In America, we are the worst. We celebrate white heroes, we fancy ourselves the saviors of the planet, we decidedly ignore the things that have made it possible for us to exist as a thriving world power.
Chris Rock had a bit where he asks if you'd ever met two American Indians. Chances are, you haven't. And there's a terrible explanation for why. So, the least you can do is support their art. This is a small list of books by Native writers that you need to read, just to do the bare minimum.
Field of Honor - DL Birchfield
It speaks volumes about the state of cultural appreciation for Native culture in America that there are but a handful of Field of Honor's cover images online
Regardless of the lack of appreciation or recognition offered to this novel by Google, this is a book you should absolutely read. It is a strange, semi-science fiction story about a half-native army deserter who falls ass-backwards into an underground society of Choctaws. Within this undergorund society, the game Ishtaboli is the defining mark of status, and the Choctaws are protected from cultural genocide by their secretive existence.
This work is an effort in satire on the utopian genre, and beautifully crafted.
Miko Kings - LeAnne Howe
This book, a work of speculative fiction, is framed within the time-travel genre. A young woman in 1969 is researching and discussing the Miko Kings, a Choctaw and Chickasaw baseball team in the early 1900s.
The novel examines how baseball exists as a form of re-creation for the Natives playing it, as a way of compensating for the ongoing fragmentation of their land by the state, and the diminishing hope of tribal sovereignty over the reserved space. The novel explores the oral tradition and its relevance in a more modern context as well as the importance of remembering where you came from.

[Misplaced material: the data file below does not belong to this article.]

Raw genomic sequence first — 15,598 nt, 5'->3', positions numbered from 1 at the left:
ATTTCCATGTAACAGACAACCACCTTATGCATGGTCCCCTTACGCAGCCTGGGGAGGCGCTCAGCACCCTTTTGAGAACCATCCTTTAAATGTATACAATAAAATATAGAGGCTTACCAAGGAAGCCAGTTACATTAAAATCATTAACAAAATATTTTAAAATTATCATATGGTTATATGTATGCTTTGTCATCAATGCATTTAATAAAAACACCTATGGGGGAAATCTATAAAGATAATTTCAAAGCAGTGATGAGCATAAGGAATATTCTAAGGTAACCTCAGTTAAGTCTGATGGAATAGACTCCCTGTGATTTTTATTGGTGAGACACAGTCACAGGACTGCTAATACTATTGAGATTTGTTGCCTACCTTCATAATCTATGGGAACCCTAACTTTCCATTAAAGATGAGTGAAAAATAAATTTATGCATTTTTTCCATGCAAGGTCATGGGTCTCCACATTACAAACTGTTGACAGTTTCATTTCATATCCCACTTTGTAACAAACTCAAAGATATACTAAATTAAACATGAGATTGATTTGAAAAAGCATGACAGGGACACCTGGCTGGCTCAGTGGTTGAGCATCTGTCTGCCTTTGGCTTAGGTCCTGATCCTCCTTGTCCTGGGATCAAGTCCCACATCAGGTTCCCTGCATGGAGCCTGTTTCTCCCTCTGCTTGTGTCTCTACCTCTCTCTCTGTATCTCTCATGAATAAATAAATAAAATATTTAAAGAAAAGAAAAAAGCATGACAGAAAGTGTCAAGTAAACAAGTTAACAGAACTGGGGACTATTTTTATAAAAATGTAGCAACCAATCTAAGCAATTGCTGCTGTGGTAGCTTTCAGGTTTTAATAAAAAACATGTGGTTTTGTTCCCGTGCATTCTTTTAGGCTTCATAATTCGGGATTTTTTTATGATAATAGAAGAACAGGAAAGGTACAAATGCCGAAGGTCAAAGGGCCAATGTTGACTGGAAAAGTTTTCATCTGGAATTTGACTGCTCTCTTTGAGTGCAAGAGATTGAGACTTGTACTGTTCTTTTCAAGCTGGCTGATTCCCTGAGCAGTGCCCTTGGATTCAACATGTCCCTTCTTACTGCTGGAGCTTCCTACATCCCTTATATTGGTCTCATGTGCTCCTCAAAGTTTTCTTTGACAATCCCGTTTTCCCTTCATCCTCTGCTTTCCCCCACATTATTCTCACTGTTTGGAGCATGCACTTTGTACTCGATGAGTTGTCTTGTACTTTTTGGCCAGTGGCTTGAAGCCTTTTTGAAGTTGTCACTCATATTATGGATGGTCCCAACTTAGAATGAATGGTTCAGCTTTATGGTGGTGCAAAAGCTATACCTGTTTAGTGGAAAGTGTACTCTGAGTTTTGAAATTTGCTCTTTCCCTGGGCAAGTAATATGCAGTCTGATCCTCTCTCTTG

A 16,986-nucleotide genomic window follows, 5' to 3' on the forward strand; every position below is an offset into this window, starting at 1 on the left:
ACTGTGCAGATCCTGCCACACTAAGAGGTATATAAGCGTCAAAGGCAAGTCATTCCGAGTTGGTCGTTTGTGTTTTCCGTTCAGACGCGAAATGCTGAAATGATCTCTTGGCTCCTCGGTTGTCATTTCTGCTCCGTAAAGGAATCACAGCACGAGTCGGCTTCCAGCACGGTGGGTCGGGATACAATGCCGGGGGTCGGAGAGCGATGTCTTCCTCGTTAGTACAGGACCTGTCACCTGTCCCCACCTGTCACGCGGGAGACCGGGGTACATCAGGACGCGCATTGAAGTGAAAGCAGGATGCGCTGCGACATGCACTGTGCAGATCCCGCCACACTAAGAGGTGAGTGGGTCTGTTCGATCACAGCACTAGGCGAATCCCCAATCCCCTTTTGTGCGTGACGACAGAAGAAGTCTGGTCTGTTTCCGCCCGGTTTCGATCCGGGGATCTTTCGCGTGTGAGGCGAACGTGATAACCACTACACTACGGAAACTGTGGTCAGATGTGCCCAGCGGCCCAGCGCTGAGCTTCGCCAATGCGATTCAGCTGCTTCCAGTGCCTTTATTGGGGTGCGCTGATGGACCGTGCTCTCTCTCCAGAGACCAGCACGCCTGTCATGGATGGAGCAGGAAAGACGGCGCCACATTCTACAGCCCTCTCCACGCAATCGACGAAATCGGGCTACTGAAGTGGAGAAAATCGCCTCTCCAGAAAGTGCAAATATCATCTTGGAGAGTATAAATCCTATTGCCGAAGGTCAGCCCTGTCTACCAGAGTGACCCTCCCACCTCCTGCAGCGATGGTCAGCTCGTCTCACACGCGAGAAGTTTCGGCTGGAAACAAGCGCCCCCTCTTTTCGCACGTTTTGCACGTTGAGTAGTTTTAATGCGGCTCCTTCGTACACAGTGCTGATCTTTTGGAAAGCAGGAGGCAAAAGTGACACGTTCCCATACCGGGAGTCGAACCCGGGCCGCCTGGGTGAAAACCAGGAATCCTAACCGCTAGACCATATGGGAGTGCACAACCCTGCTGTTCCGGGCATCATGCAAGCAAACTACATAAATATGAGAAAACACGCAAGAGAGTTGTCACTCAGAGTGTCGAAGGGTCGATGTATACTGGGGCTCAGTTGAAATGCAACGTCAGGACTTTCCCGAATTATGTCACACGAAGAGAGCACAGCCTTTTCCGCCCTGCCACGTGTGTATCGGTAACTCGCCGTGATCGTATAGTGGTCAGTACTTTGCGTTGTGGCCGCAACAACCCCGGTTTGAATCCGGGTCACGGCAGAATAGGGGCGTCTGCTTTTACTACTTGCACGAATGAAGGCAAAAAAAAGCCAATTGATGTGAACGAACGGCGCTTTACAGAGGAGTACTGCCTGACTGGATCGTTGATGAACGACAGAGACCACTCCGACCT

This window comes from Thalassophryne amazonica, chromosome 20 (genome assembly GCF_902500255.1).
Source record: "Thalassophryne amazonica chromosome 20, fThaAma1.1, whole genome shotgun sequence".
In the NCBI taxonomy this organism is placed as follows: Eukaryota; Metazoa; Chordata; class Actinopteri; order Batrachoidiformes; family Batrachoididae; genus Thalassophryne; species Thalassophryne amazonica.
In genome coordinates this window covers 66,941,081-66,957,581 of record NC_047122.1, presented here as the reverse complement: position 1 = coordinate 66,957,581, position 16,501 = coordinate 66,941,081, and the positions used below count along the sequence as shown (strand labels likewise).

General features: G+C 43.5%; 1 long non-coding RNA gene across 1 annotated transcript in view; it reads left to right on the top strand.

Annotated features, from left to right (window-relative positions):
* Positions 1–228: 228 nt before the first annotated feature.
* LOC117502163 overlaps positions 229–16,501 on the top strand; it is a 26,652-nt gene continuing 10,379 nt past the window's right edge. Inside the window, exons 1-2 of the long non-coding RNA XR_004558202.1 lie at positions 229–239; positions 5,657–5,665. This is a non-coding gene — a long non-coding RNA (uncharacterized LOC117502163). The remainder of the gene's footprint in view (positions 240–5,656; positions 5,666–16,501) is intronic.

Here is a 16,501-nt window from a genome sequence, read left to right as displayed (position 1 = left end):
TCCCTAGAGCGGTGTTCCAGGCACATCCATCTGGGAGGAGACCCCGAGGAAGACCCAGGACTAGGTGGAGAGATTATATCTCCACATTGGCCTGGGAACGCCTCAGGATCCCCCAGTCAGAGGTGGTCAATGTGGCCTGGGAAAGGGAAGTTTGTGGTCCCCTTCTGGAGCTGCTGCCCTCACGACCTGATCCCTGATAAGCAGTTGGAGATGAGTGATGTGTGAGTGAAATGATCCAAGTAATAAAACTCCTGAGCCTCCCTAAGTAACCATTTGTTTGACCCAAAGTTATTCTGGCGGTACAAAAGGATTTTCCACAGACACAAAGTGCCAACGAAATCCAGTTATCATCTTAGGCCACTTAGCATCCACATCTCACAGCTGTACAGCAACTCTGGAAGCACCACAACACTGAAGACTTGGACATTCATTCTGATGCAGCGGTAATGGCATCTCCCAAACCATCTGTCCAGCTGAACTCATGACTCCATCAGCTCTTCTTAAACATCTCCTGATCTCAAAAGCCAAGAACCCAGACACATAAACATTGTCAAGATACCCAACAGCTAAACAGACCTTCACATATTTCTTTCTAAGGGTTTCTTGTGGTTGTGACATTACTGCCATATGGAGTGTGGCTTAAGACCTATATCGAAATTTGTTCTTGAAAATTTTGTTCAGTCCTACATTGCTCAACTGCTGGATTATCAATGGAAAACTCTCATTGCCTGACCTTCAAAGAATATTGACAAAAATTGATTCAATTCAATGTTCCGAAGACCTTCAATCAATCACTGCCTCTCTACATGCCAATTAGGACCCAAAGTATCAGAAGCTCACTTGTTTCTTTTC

Bone Game - Louis Owens
When a series of murders crop up in the Californian town that Cole McCurtain calls his home, he is at first unaffected. Though he keeps having these bizarre dreams about a man painted black and white who carries dice-like bones. When his daughter comes into harm's path, though, he is compelled to do something about what's happening.
Mystery, intrigue, the vague sense of ennui that comes from a mixed heritage and divorce. This novel blends native tradition with the modern day to create a narrative that is current, though constantly relating back to the arcane.
Indian Killer - Sherman Alexie
Probably the go-to author when discussing Native American writers, Sherman Alexie did not build that reputation on sand. Indian Killer is his first major novel, published in 1996. When a string of grisly murders rocks Seattle, tensions rise as the media dubs the murderer the "Indian Killer" as he scalps his victims.
Alexie paints the picture of racial bias and sensational media in this, his first novel. The tensions and hatreds expressed in this work are just as relevant (if not more so) today as they were in the late 90s.
Ceremony - Leslie Marmon Silko
Published in 1977, Ceremony by Leslie Marmon Silko is an examination of war and the effects of war on a person. Tayo, a half-white, half-laguna man returns home from WWII, suffering from PTSD. The novel demonstrates his road to recovery; through substance abuse and trauma back to the tradition of the Laguna, the ceremonies that help resotre his spirit.
Ceremony is a beautiful book that illustrates the tolls that war takes on a person. It is reflective of the relationship between the American Indian and the American military, and the necessity to never forget where you come from, as well as the restorative powers of tradition.